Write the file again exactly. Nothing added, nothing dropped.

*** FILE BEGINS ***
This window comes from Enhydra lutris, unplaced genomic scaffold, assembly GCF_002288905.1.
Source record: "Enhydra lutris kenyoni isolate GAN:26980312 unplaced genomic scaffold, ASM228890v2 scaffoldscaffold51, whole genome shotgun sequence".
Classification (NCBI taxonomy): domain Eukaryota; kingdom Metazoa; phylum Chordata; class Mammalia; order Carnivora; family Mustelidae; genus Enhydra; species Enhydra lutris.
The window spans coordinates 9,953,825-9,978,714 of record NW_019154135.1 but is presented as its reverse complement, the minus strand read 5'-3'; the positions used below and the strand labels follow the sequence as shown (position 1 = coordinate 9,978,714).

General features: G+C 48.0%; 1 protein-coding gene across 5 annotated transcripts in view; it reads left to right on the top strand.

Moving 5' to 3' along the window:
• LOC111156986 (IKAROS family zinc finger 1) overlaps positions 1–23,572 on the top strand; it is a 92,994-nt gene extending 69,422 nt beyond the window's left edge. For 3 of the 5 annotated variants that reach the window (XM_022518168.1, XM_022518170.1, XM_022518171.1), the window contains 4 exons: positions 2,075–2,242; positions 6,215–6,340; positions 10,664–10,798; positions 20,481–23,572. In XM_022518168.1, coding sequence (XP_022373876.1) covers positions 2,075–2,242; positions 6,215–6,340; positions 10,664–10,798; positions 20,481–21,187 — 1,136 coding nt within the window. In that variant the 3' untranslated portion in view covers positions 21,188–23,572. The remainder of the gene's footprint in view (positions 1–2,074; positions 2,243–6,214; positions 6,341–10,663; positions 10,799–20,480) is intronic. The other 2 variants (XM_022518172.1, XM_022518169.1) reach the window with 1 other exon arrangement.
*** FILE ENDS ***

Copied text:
This window comes from Enhydra lutris, unplaced genomic scaffold, assembly GCF_002288905.1.
Source record: "Enhydra lutris kenyoni isolate GAN:26980312 unplaced genomic scaffold, ASM228890v2 scaffoldscaffold51, whole genome shotgun sequence".
Classification (NCBI taxonomy): domain Eukaryota; kingdom Metazoa; phylum Chordata; class Mammalia; order Carnivora; family Mustelidae; genus Enhydra; species Enhydra lutris.
The window spans coordinates 9,953,825-9,978,714 of record NW_019154135.1 but is presented as its reverse complement, the minus strand read 5'-3'; the positions used below and the strand labels follow the sequence as shown (position 1 = coordinate 9,978,714).

General features: G+C 48.0%; 1 protein-coding gene across 5 annotated transcripts in view; it reads left to right on the top strand.

Moving 5' to 3' along the window:
• LOC111156986 (IKAROS family zinc finger 1) overlaps positions 1–23,572 on the top strand; it is a 92,994-nt gene extending 69,422 nt beyond the window's left edge. For 3 of the 5 annotated variants that reach the window (XM_022518168.1, XM_022518170.1, XM_022518171.1), the window contains 4 exons: positions 2,075–2,242; positions 6,215–6,340; positions 10,664–10,798; positions 20,481–23,572. In XM_022518168.1, coding sequence (XP_022373876.1) covers positions 2,075–2,242; positions 6,215–6,340; positions 10,664–10,798; positions 20,481–21,187 — 1,136 coding nt within the window. In that variant the 3' untranslated portion in view covers positions 21,188–23,572. The remainder of the gene's footprint in view (positions 1–2,074; positions 2,243–6,214; positions 6,341–10,663; positions 10,799–20,480) is intronic. The other 2 variants (XM_022518172.1, XM_022518169.1) reach the window with 1 other exon arrangement.